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Why is the Amidah read silently?

by Rabbi Naftali Silberberg


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The role model of silent prayer was Chanah, mother of the Prophet Samuel, who prayed silently and effectively.1

What is so special about silent prayer? 

1. The Talmud says2 that "one who raises his voice in prayer is from the 'minor believers.'" We find that the pagan prophets of the Baal "called out [to the Baal] with a loud voice",3 and Elijah mocked them by saying "Cry out in a loud voice, for he is a god! Perhaps he is conversing, or pursuing [enemies], or relieving himself; perhaps he is asleep and he will awaken!"

We, on the other hand, believe that G-d can hear us although we are whispering. In fact, one who prays aloud is demonstrating a lack of belief in G-d's omniscience.

Saying the Amidah loudly is only permitted if a person feels unable to concentrate on the prayers unless praying aloud. However, this exception applies only if the person is praying at home, not in a synagogue where the loud prayer can distract others
Now, the fact that we say other prayers aloud doesn't pose a contradiction, for the Amidah is the only prayer where we are directly addressing G-d. The other prayers are Psalms or other praises of G-d which we say in order to prepare ourselves for the Amidah - our actual encounter with the King.

2. Many people add private prayers while reciting the Amidah, and others utilize the occasion to confess their sins. It would obviously be inappropriate for these people to say theses prayers aloud. Furthermore, we don't want these people to feel conspicuous and self-conscious, by being the only ones in the congregation who are praying silently, so we all do.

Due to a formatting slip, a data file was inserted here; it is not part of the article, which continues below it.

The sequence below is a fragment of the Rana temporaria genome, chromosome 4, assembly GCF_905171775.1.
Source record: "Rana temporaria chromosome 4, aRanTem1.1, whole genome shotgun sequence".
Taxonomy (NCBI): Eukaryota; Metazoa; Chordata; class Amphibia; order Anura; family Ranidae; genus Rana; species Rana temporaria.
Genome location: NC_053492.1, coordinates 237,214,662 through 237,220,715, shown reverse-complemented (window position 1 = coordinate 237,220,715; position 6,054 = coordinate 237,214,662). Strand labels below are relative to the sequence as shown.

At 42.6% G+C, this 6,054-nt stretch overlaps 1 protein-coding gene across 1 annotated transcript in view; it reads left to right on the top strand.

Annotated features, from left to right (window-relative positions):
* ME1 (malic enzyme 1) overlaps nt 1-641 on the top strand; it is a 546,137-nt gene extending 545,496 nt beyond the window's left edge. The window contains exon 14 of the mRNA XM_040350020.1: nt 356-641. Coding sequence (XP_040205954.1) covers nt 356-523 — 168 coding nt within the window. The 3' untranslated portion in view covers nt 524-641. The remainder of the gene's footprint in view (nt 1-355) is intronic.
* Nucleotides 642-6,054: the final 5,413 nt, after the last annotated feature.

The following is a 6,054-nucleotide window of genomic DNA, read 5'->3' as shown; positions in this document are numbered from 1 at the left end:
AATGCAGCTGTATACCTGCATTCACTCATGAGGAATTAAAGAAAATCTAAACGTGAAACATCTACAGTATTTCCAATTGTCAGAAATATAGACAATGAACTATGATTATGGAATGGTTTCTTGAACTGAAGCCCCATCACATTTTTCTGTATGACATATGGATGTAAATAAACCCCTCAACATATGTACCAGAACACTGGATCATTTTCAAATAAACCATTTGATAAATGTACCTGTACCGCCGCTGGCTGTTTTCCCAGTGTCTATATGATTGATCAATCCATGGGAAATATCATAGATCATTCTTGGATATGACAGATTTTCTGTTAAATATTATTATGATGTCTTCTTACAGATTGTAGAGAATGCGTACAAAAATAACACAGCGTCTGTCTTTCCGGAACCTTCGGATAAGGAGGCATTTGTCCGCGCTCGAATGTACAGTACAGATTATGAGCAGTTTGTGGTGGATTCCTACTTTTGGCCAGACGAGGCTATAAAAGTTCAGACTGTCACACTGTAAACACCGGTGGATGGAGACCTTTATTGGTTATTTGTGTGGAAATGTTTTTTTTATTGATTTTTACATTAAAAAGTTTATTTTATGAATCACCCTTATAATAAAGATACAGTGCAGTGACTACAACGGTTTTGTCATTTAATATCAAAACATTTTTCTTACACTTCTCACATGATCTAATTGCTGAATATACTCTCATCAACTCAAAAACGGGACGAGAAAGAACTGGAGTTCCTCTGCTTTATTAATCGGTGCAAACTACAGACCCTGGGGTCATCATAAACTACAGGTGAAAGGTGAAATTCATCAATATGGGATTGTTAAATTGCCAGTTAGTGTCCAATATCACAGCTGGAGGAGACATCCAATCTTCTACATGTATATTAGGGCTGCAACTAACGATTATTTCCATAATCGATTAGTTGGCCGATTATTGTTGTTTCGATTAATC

3. The daily prayers are compared to a ladder. Each part of the prayer is another rung, elevating us to a higher level of spiritual awareness. The Amidah prayer is the top of the ladder, and represents the ultimate in bittul (nullification) to G-d; at this point in an ideal prayer, the person is in a state of total submission to G-d and His will. For this reason we stand at attention and whisper, for praying aloud is a slight form of self-expression, something which we now want to avoid.

Saying the Amidah loudly is permitted if a person feels unable to concentrate on the prayers unless praying aloud. However, this exception applies only if the person is praying at home, not in a synagogue where the loud prayer can distract others.

Also during the High Holidays it is permitted to pray aloud - but this is not the normal practice.4


  • 1. See Samuel I chapter 1 and Talmud tractate Brachot 31:a and b
  • 2. Berachot 24a.
  • 3. Kings I 18:28.
  • 4. Sources: Zohar, Bereishis 210a; Code of Jewish Law, Orach Chaim 101:2; Torah Ohr, Parshas Vayechi 45c; Likutei Sichos, vol. 35 p. 192-197.


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Mitzvot » Prayer » Laws and Customs

Usually referring to the Babylonian edition, it is a compilation of Rabbinic law, commentary and analysis compiled over a 600 year period (200 BCE - 427 CE). Talmudic verse serves as the bedrock of all classic and modern-day Torah-Jewish literature.
Highlight of every prayer, recited silently while standing. Weekday Amidah consists of nineteen blessings, Sabbath and holiday Amidah contains seven blessings.
1. A prophet and judge who appointed Saul as the first king of Israel in the 9th century BCE. 2. One of the 24 books of the Bible, named after the abovementioned Samuel, one of the main characters of the book.
A legendary prophet who lived in the 8th century BCE, and saved the Jewish religion from being corrupted by the pagan worship of Baal. He never died, he was taken to heaven alive. According to Jewish tradition, he visits every circumcision and every Passover Seder table.
The Book of Psalms. One of the 24 books of the Bible. Compiled by King David; mostly comprised of poetic praise for G-d. A large part of our prayers are culled from this book.
It is forbidden to erase or deface the name of G-d. It is therefore customary to insert a dash in middle of G-d's name, allowing us to erase or discard the paper it is written on if necessary.